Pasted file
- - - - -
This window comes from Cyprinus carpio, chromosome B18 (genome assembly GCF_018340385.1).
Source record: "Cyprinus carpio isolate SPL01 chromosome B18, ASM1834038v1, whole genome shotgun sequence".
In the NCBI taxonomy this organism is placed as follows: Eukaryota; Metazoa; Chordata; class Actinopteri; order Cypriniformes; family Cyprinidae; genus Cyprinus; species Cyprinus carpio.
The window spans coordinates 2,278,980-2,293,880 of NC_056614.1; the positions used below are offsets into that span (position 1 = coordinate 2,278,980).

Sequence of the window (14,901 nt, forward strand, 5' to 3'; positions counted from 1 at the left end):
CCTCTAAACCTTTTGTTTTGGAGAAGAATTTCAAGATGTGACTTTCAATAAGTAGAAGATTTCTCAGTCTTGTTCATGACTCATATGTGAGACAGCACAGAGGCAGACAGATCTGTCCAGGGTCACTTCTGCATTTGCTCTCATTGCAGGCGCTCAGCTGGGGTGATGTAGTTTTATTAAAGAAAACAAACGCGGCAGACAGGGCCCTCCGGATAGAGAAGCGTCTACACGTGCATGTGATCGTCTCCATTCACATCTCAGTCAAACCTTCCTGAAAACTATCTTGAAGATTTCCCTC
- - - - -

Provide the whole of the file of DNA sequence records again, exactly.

This window comes from Cyprinus carpio, chromosome B18 (genome assembly GCF_018340385.1).
Source record: "Cyprinus carpio isolate SPL01 chromosome B18, ASM1834038v1, whole genome shotgun sequence".
In the NCBI taxonomy this organism is placed as follows: Eukaryota; Metazoa; Chordata; class Actinopteri; order Cypriniformes; family Cyprinidae; genus Cyprinus; species Cyprinus carpio.
The window spans coordinates 2,278,980-2,293,880 of NC_056614.1; the positions used below are offsets into that span (position 1 = coordinate 2,278,980).

Sequence of the window (14,901 nt, forward strand, 5' to 3'; positions counted from 1 at the left end):
CCTCTAAACCTTTTGTTTTGGAGAAGAATTTCAAGATGTGACTTTCAATAAGTAGAAGATTTCTCAGTCTTGTTCATGACTCATATGTGAGACAGCACAGAGGCAGACAGATCTGTCCAGGGTCACTTCTGCATTTGCTCTCATTGCAGGCGCTCAGCTGGGGTGATGTAGTTTTATTAAAGAAAACAAACGCGGCAGACAGGGCCCTCCGGATAGAGAAGCGTCTACACGTGCATGTGATCGTCTCCATTCACATCTCAGTCAAACCTTCCTGAAAACTATCTTGAAGATTTCCCTC